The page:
Value will also be determined by what a team thinks a player’s future production will be. If I were trading for Jackson, I’d be concerned that he has only one or two more elite years left before his production begins to dip.
Because his production and on-field value is almost 100% tied to his speed, it’s just a matter of time before his speed begins to erode and therefore his production will go into serious decline.
Verdict on value: A 2014 second round pick
Here we have a former first round draft pick that was mis-used in his rookie season when they tried lining him up on the inside as a pass rusher in passing situations. He then tore his ACL in December of his rookie year and required a microfracture procedure as well.
He spent most of his sophomore season in recovery.
Then he spent his third season as a rotational guy behind Jason Babin and Trent Cole. Same goes for last year, and in a different scheme to boot.
Graham just really hasn’t caught a break and been able to be in a position and in a scheme that fits his skillset. He has just 11.5 sacks and five forced fumbles in four seasons. Unfortunately, this will impact his value as a trade chip.
The most comparable trades I could find dating back to 2010: Jerry Hughes, Lawrence Jackson, Aaron Curry
Hughes, like Graham, was a 2010 first round draft pick that could never find a niche in Indianapolis. After five sacks in three seasons, the Colts ended up trading him to Buffalo for Inside Linebacker Kelvin Sheppard in a player-for-player trade.
Sheppard was an average starter who became expendable after Buffalo drafted Kiko Alonso. Sheppard was a former third round pick that had only been in the league two years, so it’s hard to gauge what kind of draft pick he would equate to if Hughes had been dealt for a pick.
Jackson was a first round pick by Seattle in 2008 and posted 6.5 sacks over his first two seasons there. He wasn’t quite living up to expectations and when Pete Carroll took over and changed up the defensive scheme, he found himself out of position (sounds a lot like Graham’s situation).
He was then traded to Detroit for a sixth round pick.
Curry failed to live up to expectations as the fourth overall pick in the 2009 draft. After struggling for two and a half seasons in Seattle and posting 5.5 sacks, he was traded to Oakland for a seventh round pick as well as a conditional fifth rounder the following year that could escalate to a fourth rounder.
All three of these comparable players were former first rounders and the highest in draft pick compensation was a conditional fifth for the following year’s draft.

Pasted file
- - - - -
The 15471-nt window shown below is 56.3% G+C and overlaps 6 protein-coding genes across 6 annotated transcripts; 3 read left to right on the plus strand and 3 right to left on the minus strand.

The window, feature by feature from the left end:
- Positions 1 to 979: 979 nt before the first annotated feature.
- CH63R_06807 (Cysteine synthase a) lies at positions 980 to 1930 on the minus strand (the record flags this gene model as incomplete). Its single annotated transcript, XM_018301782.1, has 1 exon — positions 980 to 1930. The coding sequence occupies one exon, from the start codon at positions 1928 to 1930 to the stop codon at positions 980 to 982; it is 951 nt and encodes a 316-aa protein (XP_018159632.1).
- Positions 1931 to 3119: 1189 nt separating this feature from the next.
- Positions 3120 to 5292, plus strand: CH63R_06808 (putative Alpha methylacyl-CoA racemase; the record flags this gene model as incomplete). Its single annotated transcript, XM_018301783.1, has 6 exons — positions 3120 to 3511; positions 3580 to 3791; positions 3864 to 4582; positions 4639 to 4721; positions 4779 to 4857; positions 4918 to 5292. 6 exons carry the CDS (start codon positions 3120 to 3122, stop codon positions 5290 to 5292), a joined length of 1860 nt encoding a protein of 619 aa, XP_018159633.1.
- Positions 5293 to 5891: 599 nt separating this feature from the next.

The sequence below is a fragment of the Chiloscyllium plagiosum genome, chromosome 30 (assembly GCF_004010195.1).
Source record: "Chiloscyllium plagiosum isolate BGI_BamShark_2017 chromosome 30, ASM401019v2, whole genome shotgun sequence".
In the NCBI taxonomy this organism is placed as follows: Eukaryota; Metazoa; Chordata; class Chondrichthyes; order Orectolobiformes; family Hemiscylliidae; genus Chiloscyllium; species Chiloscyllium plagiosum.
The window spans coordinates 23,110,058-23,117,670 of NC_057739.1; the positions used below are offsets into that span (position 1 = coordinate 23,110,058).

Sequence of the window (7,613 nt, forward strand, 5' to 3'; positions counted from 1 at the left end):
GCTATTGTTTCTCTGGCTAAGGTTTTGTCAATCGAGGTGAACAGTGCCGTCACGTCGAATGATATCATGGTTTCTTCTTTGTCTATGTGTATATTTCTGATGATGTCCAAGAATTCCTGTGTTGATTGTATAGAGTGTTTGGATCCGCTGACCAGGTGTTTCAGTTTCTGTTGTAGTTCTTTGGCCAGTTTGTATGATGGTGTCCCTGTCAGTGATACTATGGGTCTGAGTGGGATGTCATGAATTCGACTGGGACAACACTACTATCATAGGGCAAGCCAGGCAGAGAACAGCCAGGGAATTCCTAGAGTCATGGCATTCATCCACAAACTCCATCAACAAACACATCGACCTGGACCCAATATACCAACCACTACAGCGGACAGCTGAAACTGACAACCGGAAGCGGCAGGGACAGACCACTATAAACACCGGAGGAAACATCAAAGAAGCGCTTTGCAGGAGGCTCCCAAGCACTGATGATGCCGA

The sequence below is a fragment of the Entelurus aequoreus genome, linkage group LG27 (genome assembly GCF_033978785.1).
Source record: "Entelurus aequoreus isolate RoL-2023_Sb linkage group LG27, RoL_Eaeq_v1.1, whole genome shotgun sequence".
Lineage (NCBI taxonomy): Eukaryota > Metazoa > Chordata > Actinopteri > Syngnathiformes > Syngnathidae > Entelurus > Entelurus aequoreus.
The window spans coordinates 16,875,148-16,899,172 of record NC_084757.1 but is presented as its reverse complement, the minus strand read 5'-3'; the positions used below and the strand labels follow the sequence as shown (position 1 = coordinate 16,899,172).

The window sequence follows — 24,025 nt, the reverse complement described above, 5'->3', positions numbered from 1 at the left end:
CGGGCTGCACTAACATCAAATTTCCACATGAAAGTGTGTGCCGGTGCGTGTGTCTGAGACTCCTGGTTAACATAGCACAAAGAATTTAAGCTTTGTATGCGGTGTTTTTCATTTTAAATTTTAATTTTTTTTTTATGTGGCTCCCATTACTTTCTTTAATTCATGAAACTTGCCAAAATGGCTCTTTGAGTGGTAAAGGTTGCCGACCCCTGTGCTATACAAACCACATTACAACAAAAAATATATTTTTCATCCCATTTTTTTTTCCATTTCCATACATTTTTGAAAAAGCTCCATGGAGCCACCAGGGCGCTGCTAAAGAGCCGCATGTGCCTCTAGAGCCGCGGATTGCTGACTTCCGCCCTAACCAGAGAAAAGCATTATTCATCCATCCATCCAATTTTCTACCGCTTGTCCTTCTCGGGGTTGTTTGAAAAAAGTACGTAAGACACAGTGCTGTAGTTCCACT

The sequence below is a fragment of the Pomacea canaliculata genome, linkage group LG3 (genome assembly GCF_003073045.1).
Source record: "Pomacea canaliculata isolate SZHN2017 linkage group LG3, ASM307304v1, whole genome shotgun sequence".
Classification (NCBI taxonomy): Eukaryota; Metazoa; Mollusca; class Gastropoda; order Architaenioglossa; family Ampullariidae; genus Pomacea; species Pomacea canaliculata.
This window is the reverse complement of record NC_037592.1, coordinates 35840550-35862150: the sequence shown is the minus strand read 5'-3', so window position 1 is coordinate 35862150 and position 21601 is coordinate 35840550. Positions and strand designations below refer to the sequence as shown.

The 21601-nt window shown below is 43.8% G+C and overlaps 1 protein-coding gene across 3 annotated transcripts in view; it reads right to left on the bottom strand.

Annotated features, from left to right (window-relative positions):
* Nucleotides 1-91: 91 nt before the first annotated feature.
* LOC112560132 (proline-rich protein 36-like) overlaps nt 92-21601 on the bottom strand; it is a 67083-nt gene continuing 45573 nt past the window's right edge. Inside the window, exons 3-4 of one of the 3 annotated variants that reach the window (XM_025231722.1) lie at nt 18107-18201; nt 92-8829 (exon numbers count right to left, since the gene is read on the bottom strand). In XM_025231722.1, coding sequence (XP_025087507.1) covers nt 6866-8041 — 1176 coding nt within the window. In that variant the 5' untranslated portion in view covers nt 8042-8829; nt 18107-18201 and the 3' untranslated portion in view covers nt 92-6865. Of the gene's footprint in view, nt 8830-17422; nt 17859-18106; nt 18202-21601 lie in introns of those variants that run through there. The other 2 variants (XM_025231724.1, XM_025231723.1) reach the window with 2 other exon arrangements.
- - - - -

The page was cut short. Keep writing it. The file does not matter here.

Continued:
However, I would argue that Graham has shown more production in more limited playing time than any of those guys. Unfortunately, that probably won’t be enough to get a premium pick for him.
Verdict on value: A 2014 mid-round pick (no better than a fourth, no worse than a sixth)
This one should be interesting, if unspectacular. What kind of value do you place on a seventh round running back with a mysterious college career, but has also averaged 4.9 yards per carry on 190 rushes and has scored six touchdowns during two years in a very limited role?
He’s also just 22 years old.
Brown has shown flashes of being very good, but also appears to be limited in his overall skill set. And when you take into consideration that more and more teams are viewing running backs as interchangeable and not placing as much value on them in general, the trade value for Brown will be limited.
Comparable trades: LeGarrette Blount, Chris Ivory, Mike Goodson
Blount was considered a big, bruising kind of running back whose primary role would be that of a goal line back. After making a splash as a rookie in Tampa Bay, his production went down hill and he ended up being traded to the Patriots for another backup running back and a seventh round draft pick.
Ivory may be the Eagles’ best example to use as a trade precedent. After three seasons in a reserve role with the Saints, his stats (4.9 yards per carry, eight TDs, not much of a pass catcher) looked almost identical to what Brown’s stats look like after two seasons.
The Jets gave up a fourth round draft pick for Ivory.
Goodson was a reserve running back in Carolina for three years and posted only one season with any notable stats when he averaged 4.4 yards on 103 carries and scored three TDs. However, he also had 40 catches for 310 yards and was best known as a third-down type of running back.
He was traded to the Raiders for a backup offensive tackle (Bruce Campbell).
Besides those three guys, there were also other trades for running backs such as Reggie Bush and Marshawn Lynch…both players with a much better pedigree than Brown. You would think they would have garnered much more in trade value than someone like Ivory, right?
Bush was traded from the Saints to Miami for a backup safety and a swap of sixth rounders…that’s it!
Lynch was acquired by Seattle for a fourth round pick and a conditional sixth rounder the following season (not all that much more than Ivory).
With all that said, I would be shocked and awed by Howie Roseman if the Eagles were to get a fourth round pick out of someone for Brown. I just don’t see that happening for a player where a sizable percentage of his stats came over a two game span in 2012.
Verdict on value: 2014 fifth round pick